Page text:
The woman sitting on the balcony railing took two quick puffs of what would at first glance, pass for a cigarette. The furtive light in her eyes gave her away. Her stark nakedness gave her away. And when she closed her eyes and raised her arms as if to fly, and hence drop five storeys to an untimely death, I figured I better intervene. Today was Friday, her preferred suicide option was self-defenestration. Sure, this didn’t exactly count as a window but Mama wasn’t one to split hairs.
“Good morning, Mama.”
I strolled onto the balcony, pretending a yawn with my hands in my pocket. She frowned at me and hissed, not fooled for one second by my casualness. Defiantly, she took one last puff on the rolled joint before tossing it over the railing with a regretful wince.
“Baba Lekan won’t be happy.” My tone was mild. Our landlord had threatened to evict us just last week. Mama’s antics had taken a turn for the worse; she’d painted Eyo masquerades on his car’s windshield with TipEx. It had taken an hour of grovelling and promises for his ire to subside. One of those promises had been that she would never again smoke marihuana on his premises.
“He can kiss my bum.” She got off the railing and walked into our apartment. I followed her, glancing at my watch to confirm that yes, I was running fifteen minutes behind schedule.
“I have to go to school, Ma.”
“What you have to do, Lola, is get married and leave me in peace. That’s what you should do.”
“I’m fifteen, Ma.”
I combed my hair in the chipped mirror as she plopped down on the worn, torn settee to eye me belligerently.
“Have you taken your medicine?”
I kept my tone friendly like they said to on the internet when dealing with schizophrenics.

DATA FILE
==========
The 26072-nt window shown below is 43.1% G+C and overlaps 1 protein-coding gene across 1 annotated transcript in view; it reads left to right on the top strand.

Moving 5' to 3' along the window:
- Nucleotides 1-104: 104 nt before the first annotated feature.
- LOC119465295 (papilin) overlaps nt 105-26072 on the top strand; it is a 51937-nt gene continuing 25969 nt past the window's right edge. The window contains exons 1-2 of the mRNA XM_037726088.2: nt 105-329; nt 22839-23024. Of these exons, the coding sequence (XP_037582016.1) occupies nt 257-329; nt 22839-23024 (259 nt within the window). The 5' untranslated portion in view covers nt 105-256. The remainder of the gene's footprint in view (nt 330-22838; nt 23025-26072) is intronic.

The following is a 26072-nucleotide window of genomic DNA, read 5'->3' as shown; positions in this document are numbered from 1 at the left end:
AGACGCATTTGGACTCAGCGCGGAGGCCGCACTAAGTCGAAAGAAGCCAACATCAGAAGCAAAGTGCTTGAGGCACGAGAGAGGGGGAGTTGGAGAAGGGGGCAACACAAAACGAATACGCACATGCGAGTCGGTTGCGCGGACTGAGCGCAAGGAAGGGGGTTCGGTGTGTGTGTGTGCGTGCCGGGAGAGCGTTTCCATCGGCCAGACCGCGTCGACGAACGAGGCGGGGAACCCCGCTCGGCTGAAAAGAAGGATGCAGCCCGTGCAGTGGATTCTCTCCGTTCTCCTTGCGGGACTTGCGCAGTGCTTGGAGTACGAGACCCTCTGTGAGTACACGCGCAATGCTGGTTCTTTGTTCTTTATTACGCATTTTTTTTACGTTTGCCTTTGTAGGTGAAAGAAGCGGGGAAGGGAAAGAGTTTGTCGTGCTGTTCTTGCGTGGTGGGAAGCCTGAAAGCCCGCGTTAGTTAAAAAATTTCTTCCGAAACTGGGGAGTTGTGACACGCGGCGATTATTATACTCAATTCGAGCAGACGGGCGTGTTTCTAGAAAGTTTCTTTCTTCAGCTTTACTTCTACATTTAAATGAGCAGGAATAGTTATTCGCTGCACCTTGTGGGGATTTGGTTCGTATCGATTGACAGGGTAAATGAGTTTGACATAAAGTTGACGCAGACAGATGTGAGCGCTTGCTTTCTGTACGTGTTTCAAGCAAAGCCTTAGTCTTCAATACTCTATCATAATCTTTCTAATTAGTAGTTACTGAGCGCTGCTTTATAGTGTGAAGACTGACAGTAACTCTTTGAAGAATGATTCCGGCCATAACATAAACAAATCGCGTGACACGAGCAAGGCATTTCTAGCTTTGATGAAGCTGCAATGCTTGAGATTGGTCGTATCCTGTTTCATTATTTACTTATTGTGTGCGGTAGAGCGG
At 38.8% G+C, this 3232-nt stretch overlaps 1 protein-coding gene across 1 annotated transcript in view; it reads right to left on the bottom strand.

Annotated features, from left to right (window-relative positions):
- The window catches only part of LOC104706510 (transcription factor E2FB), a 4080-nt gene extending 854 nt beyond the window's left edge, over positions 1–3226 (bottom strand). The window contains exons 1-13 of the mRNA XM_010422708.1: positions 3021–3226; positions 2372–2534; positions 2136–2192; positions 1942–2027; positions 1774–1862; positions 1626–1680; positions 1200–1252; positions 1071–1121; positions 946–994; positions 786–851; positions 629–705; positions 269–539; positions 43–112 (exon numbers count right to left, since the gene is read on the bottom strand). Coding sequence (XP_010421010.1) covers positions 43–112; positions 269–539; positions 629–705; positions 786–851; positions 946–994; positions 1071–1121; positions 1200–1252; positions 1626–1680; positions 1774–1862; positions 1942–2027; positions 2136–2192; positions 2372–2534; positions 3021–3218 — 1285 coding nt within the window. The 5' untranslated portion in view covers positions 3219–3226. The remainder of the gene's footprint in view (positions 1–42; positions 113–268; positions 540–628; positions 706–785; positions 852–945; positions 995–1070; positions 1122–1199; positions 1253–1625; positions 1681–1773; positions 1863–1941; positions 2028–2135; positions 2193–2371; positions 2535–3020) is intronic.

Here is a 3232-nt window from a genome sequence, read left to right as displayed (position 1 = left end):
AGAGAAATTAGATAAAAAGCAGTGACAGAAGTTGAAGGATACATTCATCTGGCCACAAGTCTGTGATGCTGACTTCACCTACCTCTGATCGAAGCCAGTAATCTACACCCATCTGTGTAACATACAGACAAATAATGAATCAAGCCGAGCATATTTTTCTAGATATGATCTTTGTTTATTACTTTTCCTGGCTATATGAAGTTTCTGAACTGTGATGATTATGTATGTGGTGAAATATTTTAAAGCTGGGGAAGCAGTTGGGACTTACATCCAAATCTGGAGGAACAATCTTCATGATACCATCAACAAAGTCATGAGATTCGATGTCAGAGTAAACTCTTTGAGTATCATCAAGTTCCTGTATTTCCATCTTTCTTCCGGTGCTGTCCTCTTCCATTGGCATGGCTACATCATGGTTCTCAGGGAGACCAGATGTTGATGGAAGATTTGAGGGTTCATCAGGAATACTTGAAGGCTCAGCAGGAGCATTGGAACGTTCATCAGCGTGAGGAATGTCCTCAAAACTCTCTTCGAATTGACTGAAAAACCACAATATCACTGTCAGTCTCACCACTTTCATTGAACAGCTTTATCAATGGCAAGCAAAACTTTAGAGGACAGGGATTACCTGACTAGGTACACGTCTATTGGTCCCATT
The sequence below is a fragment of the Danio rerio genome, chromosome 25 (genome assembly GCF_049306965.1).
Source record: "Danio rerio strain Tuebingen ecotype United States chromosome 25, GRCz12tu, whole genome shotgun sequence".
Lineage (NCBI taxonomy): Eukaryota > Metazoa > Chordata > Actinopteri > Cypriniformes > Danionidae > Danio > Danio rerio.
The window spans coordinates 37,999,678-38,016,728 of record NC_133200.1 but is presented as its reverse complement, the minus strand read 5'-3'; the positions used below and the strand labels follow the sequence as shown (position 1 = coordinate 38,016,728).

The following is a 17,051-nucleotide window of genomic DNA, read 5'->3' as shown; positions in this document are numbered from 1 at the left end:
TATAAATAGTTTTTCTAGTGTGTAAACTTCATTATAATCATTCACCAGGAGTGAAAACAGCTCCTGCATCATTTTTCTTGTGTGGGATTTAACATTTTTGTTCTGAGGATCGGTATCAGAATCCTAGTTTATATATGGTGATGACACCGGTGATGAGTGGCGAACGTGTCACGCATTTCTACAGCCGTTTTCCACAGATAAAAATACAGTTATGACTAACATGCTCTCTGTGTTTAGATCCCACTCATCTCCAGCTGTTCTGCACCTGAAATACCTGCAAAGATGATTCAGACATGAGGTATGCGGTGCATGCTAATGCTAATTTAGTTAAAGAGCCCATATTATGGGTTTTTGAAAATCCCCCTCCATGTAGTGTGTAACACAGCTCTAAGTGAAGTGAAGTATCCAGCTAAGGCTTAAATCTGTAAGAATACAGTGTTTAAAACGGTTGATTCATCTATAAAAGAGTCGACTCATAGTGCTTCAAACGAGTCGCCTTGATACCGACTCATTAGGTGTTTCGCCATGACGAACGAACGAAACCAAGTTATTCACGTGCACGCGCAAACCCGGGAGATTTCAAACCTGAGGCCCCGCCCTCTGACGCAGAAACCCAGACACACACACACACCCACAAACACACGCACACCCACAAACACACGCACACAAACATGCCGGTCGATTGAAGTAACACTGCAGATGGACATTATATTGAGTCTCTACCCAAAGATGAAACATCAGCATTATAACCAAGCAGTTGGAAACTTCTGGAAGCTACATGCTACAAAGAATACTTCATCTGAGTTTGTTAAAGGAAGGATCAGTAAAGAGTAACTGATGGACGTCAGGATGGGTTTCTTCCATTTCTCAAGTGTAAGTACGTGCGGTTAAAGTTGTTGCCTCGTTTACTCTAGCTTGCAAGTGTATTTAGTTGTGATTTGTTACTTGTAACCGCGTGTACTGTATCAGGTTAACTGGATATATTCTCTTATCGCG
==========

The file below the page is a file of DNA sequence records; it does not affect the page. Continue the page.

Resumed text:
“Yes…” Her eyes darted nervously. “Yes! Stop looking at me.”
“I’m your daughter. I will look at you as long as I want.”
I counted her tablets. The same number as yesterday. I advanced with the obligatory two tablets. She flipped me the bird, but she swallowed them. Her hair fell in untidy, dirty-grey braids around her drawn face and I pushed them back. She shrank from my touch.
She wasn’t always this way, my Ma. Once she was beautiful, a showgirl with big hair and arrogant make-up. She had been a great dancer; I have newspaper clippings of her in a tin under my bed. She had been loud, and clever as anything…and she had been one of forty wives to a legendary musician. To hear her tell it, life had been one big hippie party before he died. She assured me he wasn’t my father though. I wish he was, I might’ve been some kind of famous.
I locked down the bars on the windows, did one last sweep of the room for razors and knives. Mama tried to slit her wrists only on Mondays but I didn’t see the point in tempting fate. Satisfied, I grabbed my satchel and headed out the door.
“Don’t come back. I won’t be here.”
For good measure, I went back and locked the metal gate to the balcony.
But she got me. When I returned home, she was lying in a pool of blood, with mirror shards everywhere. It wasn’t Monday, but Mama had never been one to split hairs.
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